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Posts Tagged ‘Steven Webb’

I can hardly believe that it’s 30 years since the onset of AIDS. This was the first play to cover the events and issues of the time. However anchored in the period it was written or represents, if a play is good enough it will survive the test of time to speak to future audiences and so it is with As Is, which Arion Productions have brought from the Finborough to the West End.

The personal story of writer Rich provides the core of the play. He’s a New York City gay man, a writer, who’s partner Saul is a Jewish photographer. He cheats on him with his best friend Lily’s younger brother Chet and soon after is diagnosed with HIV. Saul remains loyal to Rich and cares for him throughout his decline in health. The play is so much more than this personal story though.

All of the issues the disease raised are interwoven in a series of masterly ensemble scenes. The first covers the attitudes, mostly uninformed and ignorant, to the ‘gay plague’ as it was labelled at the time and it shocks you. The gay scene and its rampant promiscuity is represented, we visit a group therapy session and there is a positively hysterical scene involving two men running a helpline. The scenes in the hospices are particularly moving. The play packs a lot into 80 minutes. Given the subject matter, you might be surprised to learn that it’s entertaining and often very funny.

The key to this revival’s success is a faultless cast led by Steven Webb as Rich and David Poynor as Saul. The other six actors (Natalie Burt, Bevan Celestine, Giles Cooper, Dino Fetscher, Jane Lowe and Russell Morton) play multiple roles, more than thirty in total. You’d be hard pressed to find a finer ensemble. Tim McQuillen-Wright’s design, with spot-on period costumes by Philippa Batt, excellent lighting by Neill Brinkworth and atmospheric music by Matthew Strachan, allows speedy movement from scene to scene. Andrew Keates direction in this intimate space has great pace and engages the audience throughout, helped by using the whole space and a small amount of highly effective direct audience contact.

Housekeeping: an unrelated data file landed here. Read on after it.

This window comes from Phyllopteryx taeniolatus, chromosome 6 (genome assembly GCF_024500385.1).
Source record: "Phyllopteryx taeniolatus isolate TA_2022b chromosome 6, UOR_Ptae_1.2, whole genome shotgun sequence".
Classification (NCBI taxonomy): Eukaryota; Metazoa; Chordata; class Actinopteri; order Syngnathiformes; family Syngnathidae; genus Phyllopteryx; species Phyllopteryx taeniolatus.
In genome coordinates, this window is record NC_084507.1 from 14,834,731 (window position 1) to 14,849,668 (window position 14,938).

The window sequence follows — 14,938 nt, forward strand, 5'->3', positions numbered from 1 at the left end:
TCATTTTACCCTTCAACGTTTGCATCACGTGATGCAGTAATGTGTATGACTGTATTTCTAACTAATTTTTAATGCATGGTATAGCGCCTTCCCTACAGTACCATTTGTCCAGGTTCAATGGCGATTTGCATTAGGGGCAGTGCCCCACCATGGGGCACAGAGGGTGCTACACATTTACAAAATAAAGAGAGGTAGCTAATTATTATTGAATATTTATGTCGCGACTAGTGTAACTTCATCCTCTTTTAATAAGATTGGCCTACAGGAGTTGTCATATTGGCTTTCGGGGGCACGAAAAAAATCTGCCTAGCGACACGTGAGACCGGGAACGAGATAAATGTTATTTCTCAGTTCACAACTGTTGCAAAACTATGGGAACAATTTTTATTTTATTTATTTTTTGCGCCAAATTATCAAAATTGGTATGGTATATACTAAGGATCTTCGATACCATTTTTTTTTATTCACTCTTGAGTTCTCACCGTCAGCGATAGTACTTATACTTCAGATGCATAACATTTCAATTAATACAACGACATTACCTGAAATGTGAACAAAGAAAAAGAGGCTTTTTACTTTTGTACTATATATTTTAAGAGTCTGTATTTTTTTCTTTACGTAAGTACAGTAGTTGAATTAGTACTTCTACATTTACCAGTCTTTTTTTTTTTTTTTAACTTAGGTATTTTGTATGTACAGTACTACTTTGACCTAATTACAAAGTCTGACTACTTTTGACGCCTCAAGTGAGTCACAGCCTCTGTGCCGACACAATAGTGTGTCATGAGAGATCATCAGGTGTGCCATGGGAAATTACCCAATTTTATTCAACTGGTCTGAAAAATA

Please don’t think a play on this subject must be earnest and dull because its far from it – it’s as much entertainment as it is storytelling. This West End run includes a whole host of ‘extras’ – post-show talks and Q&A’s, free HIV testing and people can write in remembrance on the theatre walls themselves. In a West End theatre. Brilliant! Though unplanned, I was lucky enough to be there on the evening playwright Martin Sherman no less joined the director and a couple of cast members after the show; a real bonus.

I can’t compare this revival with the original London production I saw all those years ago – my memory isn’t that good! – but it’s a must-see revival of an important play. Above all though, you should go because it’s bloody good theatre!

 

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This world premiere of an unfinished Lionel Bart musical is a real coup for The Kings Head Theatre, even more so since their staring point was a rough book and a CD of songs put together to woo potential investors.

You wouldn’t expect Bart to write a show like this – everything he did was quintessentially British; indeed quintessentially London – but as soon as you hear the music you know it’s him; the melodies are distinctively his – and there are some lovely songs in this show.

Seven ladders covered with cobwebs and a clever loft, designed by Christopher Hoe, make up the Paris of the hunchback on this tiny stage. Jonathan Lipman’s punk gothic costumes add an appropriately seedy quality. Quasimodo, abandoned as a child, brought up by a priest, occupies the bell tower of Notre Dame. He’s treated as a freak by all he meets and as a possession by the priest, who’s fondness for him is more than a bit creepy. When Esmerelda is pursued by the lowlife of Paris, he takes her in, protects her and falls in love with her.